Please note, this is the second installment in Dr. Tonia Durden's blog series Times Up!: Be Equitable. If you're new to this series, we recommend that you first read A Shield of Armor.
Hello early childhood professional, meet Sam!
Sam's use of aggressive behavior has been a challenge for the past month. Just yesterday Sam kicked and injured a classmate on the playground, and unfortunately, these types of incidents have become more frequent. Sam's teacher, Arlene, feels as though the problem is that Sam has no home training and doesn't know any better so she dismisses Sam's behavior and hopes that Sam will get better soon.
What are the images of Sam that came to your mind? Is Sam a boy or girl? How old is Sam? What is Sam's race? What languages does Sam speak? What is the social-economic status of Sam's family? Who are the members in Sam's family?
To be equitable in our interactions and engagement with young children is to have the will and understanding of when we are not equitable—even in our thoughts and immediate images of children—like in the case of Sam. As a matter of fact, inequity in action usually manifests from the prejudices, stereotypes, and biases that we hold about ourselves and others. Prejudice is a noun that means to have an unfavorable opinion or belief about someone without even meeting or knowing them. A stereotype is a widely held view about a particular type of person which is often what individuals use as justification for their prejudice. Lastly, the term bias as a noun represents our prejudices that are in favor of or against a group of people, and as a verb is when we show our preference or prejudice for or against someone.
The biases that we all bring to the classroom inevitably leads to actions and interactions with some children that unfortunately perpetuate the -isms we see in society: racism, sexism, ageism, classism, etc. There is an abundance of research that documents how Black and Brown children are disproportionately impacted by -isms in the early childhood classroom and beyond.
So how do we begin as early childhood professionals to "be aware" and confront our biases before they lead to -isms and inequity?
Here are three key next steps:
- Be aware: Take a moment each day before and after engaging with young children and families to identify the emotional and mental connections you have with each child you serve. Ask yourself, who is the most favorable child and why? What child(ren) elicit a negative trigger or response from me?
- Be critical: Once you reflect on your biases about the children in your care (favorable and unfavorable), engage in readings, professional development experiences, courageous conversations with colleagues and others about anti-bias, anti-racism, and culturally relevant education.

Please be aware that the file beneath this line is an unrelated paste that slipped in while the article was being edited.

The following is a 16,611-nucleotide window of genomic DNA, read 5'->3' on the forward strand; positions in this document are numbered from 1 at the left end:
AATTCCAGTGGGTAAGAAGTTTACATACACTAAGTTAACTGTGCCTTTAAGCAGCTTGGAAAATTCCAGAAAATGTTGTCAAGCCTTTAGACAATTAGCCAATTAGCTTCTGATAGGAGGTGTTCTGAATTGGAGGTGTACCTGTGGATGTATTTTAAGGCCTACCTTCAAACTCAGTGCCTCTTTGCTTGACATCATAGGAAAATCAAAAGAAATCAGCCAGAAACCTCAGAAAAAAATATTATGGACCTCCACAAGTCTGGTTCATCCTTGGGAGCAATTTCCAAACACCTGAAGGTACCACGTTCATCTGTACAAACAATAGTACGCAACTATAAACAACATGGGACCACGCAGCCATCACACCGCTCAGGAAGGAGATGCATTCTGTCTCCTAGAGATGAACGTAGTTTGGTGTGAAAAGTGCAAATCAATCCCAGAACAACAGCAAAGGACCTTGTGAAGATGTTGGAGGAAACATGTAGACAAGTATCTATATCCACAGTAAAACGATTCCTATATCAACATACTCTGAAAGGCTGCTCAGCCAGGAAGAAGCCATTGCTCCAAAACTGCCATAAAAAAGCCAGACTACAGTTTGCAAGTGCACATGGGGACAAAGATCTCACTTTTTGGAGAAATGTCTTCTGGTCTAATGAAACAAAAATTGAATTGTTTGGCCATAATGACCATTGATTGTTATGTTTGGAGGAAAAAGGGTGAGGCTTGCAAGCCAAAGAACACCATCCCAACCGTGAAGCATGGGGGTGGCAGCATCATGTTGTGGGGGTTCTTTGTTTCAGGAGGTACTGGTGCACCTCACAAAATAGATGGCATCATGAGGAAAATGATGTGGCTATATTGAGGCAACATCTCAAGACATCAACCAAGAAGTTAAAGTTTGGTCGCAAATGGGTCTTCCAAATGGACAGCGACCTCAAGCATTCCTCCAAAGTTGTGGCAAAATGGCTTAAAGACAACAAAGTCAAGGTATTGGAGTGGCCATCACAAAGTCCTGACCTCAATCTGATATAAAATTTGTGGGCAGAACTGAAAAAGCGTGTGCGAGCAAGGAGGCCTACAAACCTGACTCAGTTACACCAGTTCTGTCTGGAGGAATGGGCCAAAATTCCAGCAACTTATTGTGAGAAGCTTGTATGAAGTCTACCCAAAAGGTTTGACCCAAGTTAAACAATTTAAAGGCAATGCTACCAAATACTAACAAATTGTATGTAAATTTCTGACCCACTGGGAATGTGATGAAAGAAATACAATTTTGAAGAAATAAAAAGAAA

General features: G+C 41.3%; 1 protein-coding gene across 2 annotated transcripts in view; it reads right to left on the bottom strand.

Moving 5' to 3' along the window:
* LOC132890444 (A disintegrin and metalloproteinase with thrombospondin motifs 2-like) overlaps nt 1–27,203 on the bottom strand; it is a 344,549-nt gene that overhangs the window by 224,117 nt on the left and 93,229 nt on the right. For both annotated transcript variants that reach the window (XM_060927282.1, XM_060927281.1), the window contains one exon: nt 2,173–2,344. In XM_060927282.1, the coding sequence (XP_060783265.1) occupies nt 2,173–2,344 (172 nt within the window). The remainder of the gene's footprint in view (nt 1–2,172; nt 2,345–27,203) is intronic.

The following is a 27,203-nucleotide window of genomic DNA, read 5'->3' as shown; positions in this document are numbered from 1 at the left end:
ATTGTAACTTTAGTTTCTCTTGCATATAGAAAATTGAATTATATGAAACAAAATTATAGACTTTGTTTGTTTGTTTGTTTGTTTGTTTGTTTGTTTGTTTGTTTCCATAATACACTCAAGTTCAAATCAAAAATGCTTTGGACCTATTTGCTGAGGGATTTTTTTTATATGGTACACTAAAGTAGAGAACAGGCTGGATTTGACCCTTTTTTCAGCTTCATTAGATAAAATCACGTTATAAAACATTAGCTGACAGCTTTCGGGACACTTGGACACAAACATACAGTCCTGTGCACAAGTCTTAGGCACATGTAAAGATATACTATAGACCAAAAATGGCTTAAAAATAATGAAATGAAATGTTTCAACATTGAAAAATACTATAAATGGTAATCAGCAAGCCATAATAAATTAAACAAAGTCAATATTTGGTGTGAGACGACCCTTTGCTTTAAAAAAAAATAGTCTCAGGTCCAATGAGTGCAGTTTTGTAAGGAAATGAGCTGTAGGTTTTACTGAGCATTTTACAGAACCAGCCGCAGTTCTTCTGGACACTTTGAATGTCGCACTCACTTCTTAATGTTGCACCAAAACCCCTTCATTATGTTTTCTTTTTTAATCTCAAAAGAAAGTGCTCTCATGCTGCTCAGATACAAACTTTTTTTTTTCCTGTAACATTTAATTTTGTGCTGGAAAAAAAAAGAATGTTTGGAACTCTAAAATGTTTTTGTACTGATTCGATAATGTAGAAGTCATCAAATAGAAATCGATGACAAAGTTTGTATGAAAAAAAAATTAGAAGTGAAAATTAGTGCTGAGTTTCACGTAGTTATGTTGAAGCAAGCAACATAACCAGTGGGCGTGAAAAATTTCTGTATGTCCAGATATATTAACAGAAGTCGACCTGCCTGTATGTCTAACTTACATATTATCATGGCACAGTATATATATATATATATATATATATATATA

These readings are a good place to start:
- Don't Look Away: Embracing Anti-Bias Classrooms
- "Say What?": Understanding, Identifying, and Addressing Microaggressions, Interactive Community Lesson
- Be equitable: Take explicit steps to improve your teaching and learning of children by documenting how you are being equitable (or not) and constantly reflecting on your biases, prejudices, and stereotypes.
While these steps may seem easy enough, it takes time, commitment, and honesty to really unpack the lifelong biases that create "blind spots" for us in which we often, even in our best efforts not to, still perpetuate racism, sexism, and classism in our engagement and work with young children. As in the case of Sam, it doesn't matter how Sam is a little White girl from a two-parent, upper middle-class family. Instead, what matters is your initial perception and image of Sam and a critical reflection of why such images came to mind—Was it a result of your own prejudices, stereotypes, and biases, or was it rooted in experience because you teach or know a Sam?
I do hope that you stay tuned for the next topic in this Be Equitable series titled Be Intentional: Culturally Relevant Teaching which will focus on ways, as early childhood professionals, we can implement high-quality teaching and learning experiences for children that is culturally relevant, responsive, and meaningful.
About the Author
Tonia Durden, PhD, is a clinical associate professor of early childhood and elementary education and is a program coordinator at the Georgia State University College of Education and Human Development. She is also a co-author of the book Don't Look Away: Embracing Anti-Bias Classrooms.
Explore This Series
Iruka, I., Curenton, S., Durden, T.'Escayg, K.A. (2020). Don't Look Away Embracing Anti-bias Classrooms: Gryphon House. Lewisville, NC.
Mun Kok, C., de Guzman, M., *Garcia, A., Durden, T., Guzman, J., Potthoff, K., Johnston, C. (2016, January). "Say What?": Understanding, Identifying, and Addressing Microaggressions, Interactive Community Lesson. University of Nebraska-Lincoln Nebraska Extension: http://extensionpublications.unl.edu/assets/pdf/hef616.pdf